East Surrey Hospital warning over winter vomiting bug
THE winter vomiting bug is back at East Surrey Hospital, and NHS bosses have urged anyone with symptoms to avoid the hospital for at least 48 hours.
Norovirus causes nausea, vomiting, diarrhoea, stomach-cramps, chills and muscle aches, which tend to last for around 24 hours. It spreads very easily and can particularly affect the vulnerable and elderly.
"Remembering not to come into hospital as a visitor if you've been ill can help us stop bugs, such as norovirus, from taking hold in our hospital," said Jo Thomas, chief nurse of Surrey and Sussex Healthcare NHS Trust.
"We work incredibly hard to ensure that infections can't spread from patient to patient, or ward to ward, but all these efforts can be undone by someone who comes into hospital as a visitor while they are still carrying a bug such as Norovirus."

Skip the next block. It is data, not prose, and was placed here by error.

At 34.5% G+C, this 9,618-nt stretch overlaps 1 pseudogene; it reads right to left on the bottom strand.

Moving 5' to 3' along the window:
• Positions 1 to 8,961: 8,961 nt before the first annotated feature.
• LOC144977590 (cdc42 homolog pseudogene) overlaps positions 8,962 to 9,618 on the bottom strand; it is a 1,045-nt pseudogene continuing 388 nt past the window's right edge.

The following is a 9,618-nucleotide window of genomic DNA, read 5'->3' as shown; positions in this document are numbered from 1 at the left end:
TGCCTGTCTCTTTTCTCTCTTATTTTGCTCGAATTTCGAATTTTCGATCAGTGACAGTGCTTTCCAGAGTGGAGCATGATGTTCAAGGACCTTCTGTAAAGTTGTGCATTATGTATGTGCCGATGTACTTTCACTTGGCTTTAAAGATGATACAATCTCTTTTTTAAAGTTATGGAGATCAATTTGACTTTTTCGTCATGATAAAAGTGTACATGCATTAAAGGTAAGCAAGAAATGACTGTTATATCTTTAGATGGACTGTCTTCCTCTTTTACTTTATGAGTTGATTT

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The trust believes a mild winter followed by a cold snap led to the latest outbreak. They could not confirm how many patients and staff members were affected, as it changes by the hour, but they said they had no plans to shut down wards.
"An attack of Norovirus – which often means acute vomiting and diarrhoea – is unpleasant for anyone," said Ashley Flores, infection control nurse, "but if you're already ill, elderly or otherwise vulnerable – as people in hospital generally are – catching the virus can be more serious."
NHS Surrey and Sussex offered this advice on dealing with Norovirus:
- First of all, don’t panic. Sudden vomiting can be distressing but it is very unlikely that you will come to any serious harm.
- If you are elderly or frail, you may suffer a more severe bout of illness. The main concern is that you could become dehydrated.
- Wherever possible, it is advisable for elderly or frail individuals to be looked after by a family member.
- If you are concerned that you are becoming dehydrated, call your GP.
- The GP may prescribe oral medication to treat the vomiting or diarrhoea, as well as giving you oral re-hydration drinks.
- Wherever possible, patients and their carers should limit their contact with other people, especially avoiding going to hospitals or other care facilities unless absolutely necessary.